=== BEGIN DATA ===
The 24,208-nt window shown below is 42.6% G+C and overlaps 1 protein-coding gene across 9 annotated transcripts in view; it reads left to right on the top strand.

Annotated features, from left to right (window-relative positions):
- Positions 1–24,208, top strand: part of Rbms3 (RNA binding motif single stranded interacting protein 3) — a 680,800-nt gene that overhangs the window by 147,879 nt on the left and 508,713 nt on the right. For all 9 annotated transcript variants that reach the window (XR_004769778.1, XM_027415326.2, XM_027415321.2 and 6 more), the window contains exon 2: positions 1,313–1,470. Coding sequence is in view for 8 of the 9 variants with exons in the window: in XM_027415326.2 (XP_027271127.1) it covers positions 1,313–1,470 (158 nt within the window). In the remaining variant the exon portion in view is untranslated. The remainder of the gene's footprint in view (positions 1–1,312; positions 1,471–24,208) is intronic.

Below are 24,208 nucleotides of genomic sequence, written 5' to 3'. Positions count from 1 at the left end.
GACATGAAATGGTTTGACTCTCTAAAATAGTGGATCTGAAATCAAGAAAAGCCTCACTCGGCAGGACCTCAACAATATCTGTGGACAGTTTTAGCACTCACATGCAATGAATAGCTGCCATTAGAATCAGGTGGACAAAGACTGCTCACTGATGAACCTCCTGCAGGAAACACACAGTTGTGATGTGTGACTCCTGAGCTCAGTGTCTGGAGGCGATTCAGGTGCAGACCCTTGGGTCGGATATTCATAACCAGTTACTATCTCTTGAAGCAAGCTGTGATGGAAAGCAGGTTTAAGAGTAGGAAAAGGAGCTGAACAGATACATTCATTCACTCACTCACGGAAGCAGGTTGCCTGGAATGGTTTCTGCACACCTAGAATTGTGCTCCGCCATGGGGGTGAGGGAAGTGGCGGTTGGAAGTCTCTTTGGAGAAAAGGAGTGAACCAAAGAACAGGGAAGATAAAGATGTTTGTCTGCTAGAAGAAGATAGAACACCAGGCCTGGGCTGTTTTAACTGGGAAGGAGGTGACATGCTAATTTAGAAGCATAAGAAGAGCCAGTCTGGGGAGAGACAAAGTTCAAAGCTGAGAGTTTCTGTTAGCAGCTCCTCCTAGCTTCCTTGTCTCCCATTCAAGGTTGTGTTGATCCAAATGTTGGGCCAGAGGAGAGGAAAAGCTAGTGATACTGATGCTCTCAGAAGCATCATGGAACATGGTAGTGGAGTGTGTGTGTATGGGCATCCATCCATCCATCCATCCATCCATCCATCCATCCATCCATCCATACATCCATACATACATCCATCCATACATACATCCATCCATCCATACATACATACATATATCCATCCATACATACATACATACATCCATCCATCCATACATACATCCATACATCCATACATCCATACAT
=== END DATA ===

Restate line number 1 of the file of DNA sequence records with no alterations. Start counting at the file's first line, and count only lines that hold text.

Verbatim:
The 24,208-nt window shown below is 42.6% G+C and overlaps 1 protein-coding gene across 9 annotated transcripts in view; it reads left to right on the top strand.